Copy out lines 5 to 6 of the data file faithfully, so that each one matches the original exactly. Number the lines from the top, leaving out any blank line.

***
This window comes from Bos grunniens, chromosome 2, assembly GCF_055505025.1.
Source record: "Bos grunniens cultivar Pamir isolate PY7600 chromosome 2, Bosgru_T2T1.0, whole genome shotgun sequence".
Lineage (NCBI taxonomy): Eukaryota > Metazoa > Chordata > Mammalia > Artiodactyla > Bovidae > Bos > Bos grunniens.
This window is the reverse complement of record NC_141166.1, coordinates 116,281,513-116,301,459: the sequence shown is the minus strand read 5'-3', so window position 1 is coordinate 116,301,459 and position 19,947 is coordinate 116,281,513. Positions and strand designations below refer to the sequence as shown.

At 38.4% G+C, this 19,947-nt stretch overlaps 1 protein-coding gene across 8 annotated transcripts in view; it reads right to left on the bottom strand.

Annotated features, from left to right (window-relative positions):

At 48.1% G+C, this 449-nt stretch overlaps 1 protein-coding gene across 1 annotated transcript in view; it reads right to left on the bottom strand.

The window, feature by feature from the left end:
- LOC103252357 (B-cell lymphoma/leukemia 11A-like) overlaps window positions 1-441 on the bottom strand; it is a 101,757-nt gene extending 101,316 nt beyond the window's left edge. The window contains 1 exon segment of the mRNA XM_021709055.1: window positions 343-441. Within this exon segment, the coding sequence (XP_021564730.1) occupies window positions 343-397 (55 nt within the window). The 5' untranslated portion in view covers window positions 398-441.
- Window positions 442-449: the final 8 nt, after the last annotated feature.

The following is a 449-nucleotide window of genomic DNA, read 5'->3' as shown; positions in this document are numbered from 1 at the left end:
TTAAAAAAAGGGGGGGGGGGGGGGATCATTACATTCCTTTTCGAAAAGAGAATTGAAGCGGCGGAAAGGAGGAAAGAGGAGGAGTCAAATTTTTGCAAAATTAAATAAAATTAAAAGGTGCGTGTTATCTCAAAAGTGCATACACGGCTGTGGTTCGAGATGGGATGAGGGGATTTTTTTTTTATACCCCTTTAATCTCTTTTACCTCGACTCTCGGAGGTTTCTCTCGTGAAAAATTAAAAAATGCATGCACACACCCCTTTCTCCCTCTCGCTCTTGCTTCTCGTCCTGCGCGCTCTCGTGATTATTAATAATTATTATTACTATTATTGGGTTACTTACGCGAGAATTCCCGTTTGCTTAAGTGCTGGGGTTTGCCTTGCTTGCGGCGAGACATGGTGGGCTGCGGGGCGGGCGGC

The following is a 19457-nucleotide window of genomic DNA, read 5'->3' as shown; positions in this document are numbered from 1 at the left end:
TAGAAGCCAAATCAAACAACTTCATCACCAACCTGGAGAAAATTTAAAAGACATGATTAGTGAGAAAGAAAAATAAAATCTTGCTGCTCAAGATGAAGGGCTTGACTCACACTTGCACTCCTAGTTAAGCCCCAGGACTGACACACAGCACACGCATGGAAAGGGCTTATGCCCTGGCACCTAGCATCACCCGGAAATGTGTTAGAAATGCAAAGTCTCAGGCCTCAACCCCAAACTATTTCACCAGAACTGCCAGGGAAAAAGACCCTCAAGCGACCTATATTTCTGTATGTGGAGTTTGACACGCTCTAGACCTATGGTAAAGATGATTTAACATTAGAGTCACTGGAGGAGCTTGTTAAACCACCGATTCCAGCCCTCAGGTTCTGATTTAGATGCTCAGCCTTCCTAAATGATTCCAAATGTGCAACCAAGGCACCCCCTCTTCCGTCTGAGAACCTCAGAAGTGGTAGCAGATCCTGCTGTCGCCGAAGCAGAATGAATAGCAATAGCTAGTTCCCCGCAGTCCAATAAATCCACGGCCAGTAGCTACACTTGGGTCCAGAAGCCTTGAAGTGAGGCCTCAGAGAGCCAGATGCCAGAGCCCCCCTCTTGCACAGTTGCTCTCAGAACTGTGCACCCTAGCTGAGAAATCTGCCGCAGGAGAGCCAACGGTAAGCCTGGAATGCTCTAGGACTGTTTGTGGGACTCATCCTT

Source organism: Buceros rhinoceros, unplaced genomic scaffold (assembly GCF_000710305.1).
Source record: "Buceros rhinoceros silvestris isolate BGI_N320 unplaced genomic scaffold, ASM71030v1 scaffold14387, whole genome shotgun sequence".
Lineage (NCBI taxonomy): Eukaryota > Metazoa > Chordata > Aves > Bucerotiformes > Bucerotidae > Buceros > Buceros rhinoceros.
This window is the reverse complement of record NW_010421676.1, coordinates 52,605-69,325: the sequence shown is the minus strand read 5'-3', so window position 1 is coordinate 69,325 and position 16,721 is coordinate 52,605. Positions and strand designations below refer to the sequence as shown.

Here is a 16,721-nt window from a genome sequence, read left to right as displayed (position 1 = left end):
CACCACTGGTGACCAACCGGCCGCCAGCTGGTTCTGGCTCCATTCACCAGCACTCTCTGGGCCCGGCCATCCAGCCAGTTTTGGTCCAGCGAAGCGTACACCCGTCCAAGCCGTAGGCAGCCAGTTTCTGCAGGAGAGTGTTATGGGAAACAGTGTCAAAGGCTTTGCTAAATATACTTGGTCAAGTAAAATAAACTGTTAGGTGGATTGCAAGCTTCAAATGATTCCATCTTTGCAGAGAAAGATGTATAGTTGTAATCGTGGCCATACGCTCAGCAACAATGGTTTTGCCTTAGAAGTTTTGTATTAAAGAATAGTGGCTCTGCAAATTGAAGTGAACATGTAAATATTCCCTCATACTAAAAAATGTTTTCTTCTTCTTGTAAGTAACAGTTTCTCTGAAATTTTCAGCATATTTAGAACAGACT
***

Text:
At 38.4% G+C, this 19,947-nt stretch overlaps 1 protein-coding gene across 8 annotated transcripts in view; it reads right to left on the bottom strand.

Annotated features, from left to right (window-relative positions):